The Citizen Potawatomi Nation Eagle Aviary received its U.S. Fish and Wildlife permit and opened its doors one decade ago this June. Aviary managers Jennifer Randell and Bree Dunham are excited and honored to celebrate the milestone in the company of family and friends at this year’s Family Reunion Festival, just as they did in 2012.
The Festival remains the highlight of the year for Randell and Dunham, and connecting Tribal members with the living eagle is a central part of their mission. The sisters sat down with the Hownikan to reflect on the last decade of caring for these sacred animals and what the next 10 years may bring.
Following the eagles
Randell and Dunham came by their current role quite personally. Their mother walked on suddenly and unexpectedly in 2008, and the loss devastated them. In their grief, they set out on a series of eagle watches across the U.S., inspired by the eagle feather the Tribe presented to their family in honor of their mother.
“It was a very healing time to be outside,” Randell said. “And we had some experiences with eagles and things I don’t think I can explain.”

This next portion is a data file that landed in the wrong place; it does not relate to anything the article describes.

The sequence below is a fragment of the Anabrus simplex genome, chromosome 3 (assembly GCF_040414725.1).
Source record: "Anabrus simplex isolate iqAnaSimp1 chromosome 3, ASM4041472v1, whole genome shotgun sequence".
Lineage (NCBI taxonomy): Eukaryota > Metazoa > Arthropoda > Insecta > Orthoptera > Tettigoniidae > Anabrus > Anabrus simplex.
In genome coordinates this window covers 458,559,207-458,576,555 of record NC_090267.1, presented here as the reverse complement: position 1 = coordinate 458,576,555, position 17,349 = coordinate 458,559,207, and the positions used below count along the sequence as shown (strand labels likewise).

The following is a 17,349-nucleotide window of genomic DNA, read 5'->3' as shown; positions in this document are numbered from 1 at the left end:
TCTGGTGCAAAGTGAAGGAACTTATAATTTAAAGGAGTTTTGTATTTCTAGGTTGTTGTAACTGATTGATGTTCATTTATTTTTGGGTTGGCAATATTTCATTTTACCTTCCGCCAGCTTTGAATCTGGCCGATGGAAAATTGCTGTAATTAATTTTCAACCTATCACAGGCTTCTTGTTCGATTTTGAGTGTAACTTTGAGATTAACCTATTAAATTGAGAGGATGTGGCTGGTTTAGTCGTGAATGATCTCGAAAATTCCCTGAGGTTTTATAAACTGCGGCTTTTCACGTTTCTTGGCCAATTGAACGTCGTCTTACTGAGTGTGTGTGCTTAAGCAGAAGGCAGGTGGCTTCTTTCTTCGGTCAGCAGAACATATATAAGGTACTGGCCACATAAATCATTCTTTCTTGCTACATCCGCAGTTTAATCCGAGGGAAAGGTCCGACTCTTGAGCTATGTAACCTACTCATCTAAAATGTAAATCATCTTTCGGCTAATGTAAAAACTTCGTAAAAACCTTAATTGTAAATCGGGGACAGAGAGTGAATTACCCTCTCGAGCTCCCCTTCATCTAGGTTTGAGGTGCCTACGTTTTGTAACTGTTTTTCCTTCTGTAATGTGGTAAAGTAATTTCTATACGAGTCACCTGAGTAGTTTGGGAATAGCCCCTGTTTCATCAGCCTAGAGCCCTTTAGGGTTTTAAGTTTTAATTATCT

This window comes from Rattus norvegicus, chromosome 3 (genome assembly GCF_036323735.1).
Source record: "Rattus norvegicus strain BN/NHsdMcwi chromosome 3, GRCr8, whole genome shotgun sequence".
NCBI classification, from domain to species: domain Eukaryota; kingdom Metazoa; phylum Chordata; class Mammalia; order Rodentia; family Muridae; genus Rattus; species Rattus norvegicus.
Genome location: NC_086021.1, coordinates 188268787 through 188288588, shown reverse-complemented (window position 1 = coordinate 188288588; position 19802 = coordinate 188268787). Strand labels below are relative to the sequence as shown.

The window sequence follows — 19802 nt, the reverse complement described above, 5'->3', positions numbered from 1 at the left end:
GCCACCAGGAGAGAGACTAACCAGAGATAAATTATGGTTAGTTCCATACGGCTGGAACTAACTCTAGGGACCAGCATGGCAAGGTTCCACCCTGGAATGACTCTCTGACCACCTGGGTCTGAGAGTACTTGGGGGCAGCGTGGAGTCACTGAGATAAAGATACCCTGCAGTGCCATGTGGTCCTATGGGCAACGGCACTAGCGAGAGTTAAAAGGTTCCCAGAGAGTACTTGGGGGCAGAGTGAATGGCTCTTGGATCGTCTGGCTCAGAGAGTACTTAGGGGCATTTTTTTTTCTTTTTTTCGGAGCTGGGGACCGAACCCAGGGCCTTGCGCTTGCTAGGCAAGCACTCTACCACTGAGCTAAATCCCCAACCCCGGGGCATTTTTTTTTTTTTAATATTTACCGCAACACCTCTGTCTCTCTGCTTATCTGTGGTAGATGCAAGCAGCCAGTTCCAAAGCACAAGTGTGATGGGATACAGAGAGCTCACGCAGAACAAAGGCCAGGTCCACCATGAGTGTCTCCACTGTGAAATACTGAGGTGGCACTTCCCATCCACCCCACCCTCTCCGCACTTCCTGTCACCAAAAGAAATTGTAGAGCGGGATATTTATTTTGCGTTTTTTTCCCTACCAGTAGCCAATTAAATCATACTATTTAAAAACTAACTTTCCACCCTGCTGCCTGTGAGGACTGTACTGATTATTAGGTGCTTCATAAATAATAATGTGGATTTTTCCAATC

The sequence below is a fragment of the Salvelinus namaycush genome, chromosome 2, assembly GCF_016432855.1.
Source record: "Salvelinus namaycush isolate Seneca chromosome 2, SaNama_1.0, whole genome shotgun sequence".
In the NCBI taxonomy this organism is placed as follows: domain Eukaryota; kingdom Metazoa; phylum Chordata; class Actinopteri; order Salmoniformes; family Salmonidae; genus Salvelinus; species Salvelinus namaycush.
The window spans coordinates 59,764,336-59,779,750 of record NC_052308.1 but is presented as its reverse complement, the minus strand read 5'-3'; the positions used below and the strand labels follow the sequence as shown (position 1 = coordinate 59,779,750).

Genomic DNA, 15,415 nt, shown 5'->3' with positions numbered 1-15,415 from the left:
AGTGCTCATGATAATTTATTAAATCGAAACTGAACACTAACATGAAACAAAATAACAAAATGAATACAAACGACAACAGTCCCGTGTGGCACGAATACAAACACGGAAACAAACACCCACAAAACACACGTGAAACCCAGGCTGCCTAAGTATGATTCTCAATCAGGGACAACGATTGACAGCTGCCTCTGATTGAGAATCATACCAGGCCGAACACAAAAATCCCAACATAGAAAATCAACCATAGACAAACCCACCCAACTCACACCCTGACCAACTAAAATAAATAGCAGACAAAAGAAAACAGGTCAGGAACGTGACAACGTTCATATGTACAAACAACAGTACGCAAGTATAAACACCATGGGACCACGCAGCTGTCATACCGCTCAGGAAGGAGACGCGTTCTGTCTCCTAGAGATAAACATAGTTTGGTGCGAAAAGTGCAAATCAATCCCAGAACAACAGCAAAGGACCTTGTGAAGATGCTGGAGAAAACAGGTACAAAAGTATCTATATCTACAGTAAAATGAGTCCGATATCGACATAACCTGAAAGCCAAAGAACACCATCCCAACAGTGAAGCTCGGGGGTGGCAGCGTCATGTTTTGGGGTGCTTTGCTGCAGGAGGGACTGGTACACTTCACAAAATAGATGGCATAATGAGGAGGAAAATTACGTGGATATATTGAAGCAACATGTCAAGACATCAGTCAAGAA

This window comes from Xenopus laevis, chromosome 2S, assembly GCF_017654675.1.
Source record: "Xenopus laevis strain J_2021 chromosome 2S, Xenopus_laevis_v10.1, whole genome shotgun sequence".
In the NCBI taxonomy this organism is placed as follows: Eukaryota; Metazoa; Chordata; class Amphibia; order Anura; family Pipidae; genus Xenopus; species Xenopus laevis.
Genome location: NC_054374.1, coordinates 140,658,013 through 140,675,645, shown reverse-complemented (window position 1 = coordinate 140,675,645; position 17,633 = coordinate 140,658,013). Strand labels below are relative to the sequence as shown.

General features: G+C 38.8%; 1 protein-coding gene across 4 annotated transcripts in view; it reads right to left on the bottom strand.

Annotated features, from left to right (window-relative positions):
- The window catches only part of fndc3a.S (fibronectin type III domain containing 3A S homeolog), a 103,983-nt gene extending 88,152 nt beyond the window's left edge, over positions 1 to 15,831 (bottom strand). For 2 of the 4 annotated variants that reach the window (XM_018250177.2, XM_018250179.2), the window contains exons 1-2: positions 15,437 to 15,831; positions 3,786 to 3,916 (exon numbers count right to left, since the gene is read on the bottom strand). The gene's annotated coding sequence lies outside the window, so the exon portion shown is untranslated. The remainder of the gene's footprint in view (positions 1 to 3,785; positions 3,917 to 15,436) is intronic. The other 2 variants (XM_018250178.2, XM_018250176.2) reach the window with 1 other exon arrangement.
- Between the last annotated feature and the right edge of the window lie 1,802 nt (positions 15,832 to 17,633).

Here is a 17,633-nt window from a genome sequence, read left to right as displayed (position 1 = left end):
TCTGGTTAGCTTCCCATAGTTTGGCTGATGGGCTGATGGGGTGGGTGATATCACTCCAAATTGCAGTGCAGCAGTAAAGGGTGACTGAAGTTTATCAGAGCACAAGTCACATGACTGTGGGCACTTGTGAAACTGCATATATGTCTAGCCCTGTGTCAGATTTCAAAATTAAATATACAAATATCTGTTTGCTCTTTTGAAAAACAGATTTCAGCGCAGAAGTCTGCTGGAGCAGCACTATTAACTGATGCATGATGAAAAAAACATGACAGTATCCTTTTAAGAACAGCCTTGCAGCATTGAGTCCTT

During the course of their travels following the eagles, Randell and Dunham attended a presentation about Native American eagle aviaries at Kaw Lake Eagle Watch by Iowa tribal veteran Gary Siftar. He told the group that eagles were losing their lives due to a lack of placements for injured and non-releasable birds.
Randell and Dunham knew immediately they needed to get CPN involved in helping to protect these birds’ lives. Their grandmother, former CPN Secretary-Treasurer Beverly Hughes, set up a meeting for them with Chairman John “Rocky” Barrett, and he tasked them with finding out the requisites for opening a Tribal aviary.
The next two years were filled with research and training. Construction on the two enclosures and indoor viewing area began in 2010, funded by a U.S. Fish and Wildlife grant with matching investment from the Tribe. The CPN Aviary officially opened during Family Reunion Festival in 2012, providing a home to eight eagles.